The two are glad Cheever did not miss that game entirely — because, at least by Sperry’s estimation, the pair has the longest streak of consecutive Game attendances in history. Out of curiosity, Sperry once put advertisements in the News and The Harvard Crimson seeking alumni challengers. One Cantab responded, but his wife, upon further inquiry, told Sperry her husband had missed The Game one year. Nobody else stepped forward. Although the investigation perhaps lacked academic rigor, Sperry said he is nonetheless confident of the record.
Beyond their long-standing attendance streak, the “H/Y Cheever/Sperry” tailgate, as the two have dubbed it, has become a tradition in its own right.
While the tailgate started in 1972 as a typical hot dogs-and-beer affair with just Cheever and Sperry, the tailgate has since evolved into a full-fledged event with about 60 to 80 attendees each year.
Like any good tradition, the H /Y Cheever/Sperry tailgate has historians: The two have been keeping minutes — they call it “the log,” from their naval days — for about 30 years, documenting every event of the tailgate.
Cheever and Sperry have other traditions when they reunite for The Game. The two use navy jargon at the tailgate, and each year, Cheever, Sperry and Jon Steffensen ’68 bring their signature foods and drinks. Steffensen brings deviled eggs and Bloody Marys, Sperry is responsible for tomato soup (made with sherry instead of water) and his famous steak sandwiches with an herbes de Provence sauce introduced to him by a French Air Force officer in Paris, and Cheever brings the Commencement Punch — a rum-based punch whose recipe has been passed down through Cheever’s family since Prohibition. The night before The Game every year, he and his wife have a “ritual tasting” to make sure the punch is just right.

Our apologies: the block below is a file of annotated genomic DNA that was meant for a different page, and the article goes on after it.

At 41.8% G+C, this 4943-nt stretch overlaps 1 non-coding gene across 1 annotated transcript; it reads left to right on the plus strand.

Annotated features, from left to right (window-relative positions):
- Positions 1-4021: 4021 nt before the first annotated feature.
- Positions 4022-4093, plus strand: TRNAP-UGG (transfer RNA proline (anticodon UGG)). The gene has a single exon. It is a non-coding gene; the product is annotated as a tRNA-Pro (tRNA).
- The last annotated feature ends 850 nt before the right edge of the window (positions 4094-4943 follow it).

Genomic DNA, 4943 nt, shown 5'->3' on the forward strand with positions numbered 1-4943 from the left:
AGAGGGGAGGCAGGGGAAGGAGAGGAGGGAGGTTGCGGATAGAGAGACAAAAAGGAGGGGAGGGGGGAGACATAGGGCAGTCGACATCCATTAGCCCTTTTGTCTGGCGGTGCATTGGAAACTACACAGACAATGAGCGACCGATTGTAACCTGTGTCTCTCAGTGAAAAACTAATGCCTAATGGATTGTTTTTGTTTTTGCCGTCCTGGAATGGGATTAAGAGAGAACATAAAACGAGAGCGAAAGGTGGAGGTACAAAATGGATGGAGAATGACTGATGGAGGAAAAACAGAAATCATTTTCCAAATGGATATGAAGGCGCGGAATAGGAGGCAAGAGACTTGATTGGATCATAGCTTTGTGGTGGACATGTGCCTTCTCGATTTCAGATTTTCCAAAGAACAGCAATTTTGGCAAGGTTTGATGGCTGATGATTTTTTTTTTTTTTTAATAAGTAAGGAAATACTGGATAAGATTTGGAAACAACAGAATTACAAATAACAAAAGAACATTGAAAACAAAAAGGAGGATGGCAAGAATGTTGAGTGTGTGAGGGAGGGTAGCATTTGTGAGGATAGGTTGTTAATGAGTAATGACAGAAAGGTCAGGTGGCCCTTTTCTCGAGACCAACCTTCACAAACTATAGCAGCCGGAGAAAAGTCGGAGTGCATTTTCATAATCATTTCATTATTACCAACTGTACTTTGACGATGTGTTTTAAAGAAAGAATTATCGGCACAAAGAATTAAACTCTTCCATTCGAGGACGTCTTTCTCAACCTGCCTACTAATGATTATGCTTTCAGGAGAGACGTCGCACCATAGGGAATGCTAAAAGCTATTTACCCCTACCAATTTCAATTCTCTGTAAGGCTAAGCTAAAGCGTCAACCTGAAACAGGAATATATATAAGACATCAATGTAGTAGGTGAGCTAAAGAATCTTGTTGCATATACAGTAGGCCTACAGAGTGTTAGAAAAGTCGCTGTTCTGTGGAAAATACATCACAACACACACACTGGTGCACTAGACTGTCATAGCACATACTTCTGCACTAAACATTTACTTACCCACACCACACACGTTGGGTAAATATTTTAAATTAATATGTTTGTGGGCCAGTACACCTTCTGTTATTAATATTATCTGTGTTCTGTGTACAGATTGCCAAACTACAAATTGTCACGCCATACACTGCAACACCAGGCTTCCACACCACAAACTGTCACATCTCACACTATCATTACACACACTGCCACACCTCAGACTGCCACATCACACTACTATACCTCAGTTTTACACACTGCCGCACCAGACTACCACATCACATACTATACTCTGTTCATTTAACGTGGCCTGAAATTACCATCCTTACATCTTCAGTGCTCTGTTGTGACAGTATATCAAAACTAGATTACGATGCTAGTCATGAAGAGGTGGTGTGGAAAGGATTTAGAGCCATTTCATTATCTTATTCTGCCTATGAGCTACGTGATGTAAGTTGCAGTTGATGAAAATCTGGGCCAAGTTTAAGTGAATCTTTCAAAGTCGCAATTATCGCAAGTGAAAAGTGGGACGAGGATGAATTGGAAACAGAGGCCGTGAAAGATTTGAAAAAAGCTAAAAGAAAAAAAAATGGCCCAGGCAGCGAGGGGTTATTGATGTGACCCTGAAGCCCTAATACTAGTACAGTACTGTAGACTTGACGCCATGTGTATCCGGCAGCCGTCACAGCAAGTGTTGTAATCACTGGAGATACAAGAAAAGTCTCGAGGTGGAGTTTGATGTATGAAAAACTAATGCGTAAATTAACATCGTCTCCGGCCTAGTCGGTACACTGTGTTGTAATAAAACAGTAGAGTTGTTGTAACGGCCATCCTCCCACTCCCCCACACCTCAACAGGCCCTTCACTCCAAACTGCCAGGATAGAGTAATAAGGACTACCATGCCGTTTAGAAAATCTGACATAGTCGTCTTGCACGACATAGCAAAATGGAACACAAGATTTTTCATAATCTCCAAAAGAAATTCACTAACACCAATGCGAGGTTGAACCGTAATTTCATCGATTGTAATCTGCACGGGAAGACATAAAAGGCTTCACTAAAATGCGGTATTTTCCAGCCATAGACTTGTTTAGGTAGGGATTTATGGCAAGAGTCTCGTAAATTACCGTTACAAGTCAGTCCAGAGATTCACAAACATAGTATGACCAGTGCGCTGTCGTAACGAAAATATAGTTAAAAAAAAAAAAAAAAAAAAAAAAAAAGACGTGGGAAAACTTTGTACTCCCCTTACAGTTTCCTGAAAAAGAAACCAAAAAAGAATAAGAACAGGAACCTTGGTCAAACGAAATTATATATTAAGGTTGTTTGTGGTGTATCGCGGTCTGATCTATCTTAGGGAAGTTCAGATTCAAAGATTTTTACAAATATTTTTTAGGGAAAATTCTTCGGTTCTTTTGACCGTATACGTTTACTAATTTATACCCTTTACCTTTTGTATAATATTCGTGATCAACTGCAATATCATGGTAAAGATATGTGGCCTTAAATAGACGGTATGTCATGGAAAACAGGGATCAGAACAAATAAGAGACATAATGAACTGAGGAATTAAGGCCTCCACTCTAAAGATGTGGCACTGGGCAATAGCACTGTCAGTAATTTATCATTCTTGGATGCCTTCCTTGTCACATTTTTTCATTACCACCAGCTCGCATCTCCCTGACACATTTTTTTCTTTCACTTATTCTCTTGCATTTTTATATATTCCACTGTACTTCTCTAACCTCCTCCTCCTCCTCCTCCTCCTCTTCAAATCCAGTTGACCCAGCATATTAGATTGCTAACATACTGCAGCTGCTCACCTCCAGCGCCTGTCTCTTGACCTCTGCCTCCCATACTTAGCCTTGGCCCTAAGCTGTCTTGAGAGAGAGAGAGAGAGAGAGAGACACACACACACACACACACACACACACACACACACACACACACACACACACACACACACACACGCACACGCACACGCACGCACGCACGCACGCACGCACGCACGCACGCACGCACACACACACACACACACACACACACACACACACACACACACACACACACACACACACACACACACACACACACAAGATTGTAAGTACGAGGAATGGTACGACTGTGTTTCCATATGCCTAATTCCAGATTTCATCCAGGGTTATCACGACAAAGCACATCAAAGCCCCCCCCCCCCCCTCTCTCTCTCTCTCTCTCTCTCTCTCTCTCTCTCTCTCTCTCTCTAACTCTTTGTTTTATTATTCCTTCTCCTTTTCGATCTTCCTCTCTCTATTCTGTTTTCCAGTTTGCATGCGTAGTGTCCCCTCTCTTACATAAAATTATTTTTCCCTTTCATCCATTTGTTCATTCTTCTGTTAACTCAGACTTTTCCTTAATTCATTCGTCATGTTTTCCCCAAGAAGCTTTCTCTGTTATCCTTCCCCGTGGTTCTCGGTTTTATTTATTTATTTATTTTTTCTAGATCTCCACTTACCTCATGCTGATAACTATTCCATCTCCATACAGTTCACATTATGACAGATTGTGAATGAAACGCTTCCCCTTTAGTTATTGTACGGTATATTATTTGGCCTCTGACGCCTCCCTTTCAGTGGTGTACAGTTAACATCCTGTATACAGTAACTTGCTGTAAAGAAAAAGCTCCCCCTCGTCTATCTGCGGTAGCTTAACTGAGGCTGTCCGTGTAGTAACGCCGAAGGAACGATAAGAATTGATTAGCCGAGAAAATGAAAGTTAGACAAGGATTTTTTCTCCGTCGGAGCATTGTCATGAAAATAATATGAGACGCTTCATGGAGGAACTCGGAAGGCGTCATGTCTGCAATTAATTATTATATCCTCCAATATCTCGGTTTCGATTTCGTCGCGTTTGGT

As it has grown in scale, the tailgate has attracted its fair share of celebrity attendees. University President Richard Levin, former U.S. Ambassador to China Clark T. Randt Jr. ’68 and former Yale quarterback Brian Dowling ’68 have all made appearances. One year, Cheever and Sperry were confused at the Secret Service detail milling about in the crowd until they realized Barbara Bush ’04 was there.
But for everyone involved in the annual Cheever-Speery reunion, the primary impetus for making the trek to The Game each year is the sense of camaraderie between old friends and family.
“It’s a real family affair,” Steffensen said.
Indeed, Cheever brought Witt to the tailgate when he was only a few weeks old, and between Cheever and Sperry the two have amassed a following of Yalies and Cantabs who come every year. Sperry now works as a marketing executive, and Cheever is the associate vice president of principal gifts for Harvard.
“It’s a great excuse to get everyone together,” Cheever said.
Sperry added that many people stay at the tailgate and do not make it into the stadium.
Now featuring recent innovations, such as a gas grill and a flag to identify their tailgate, the H/Y Cheever/Sperry tailgate will convene this weekend as it has for nearly four decades, this time in Lot B. Cheever promises a good time.
“It’s a riot,” he said.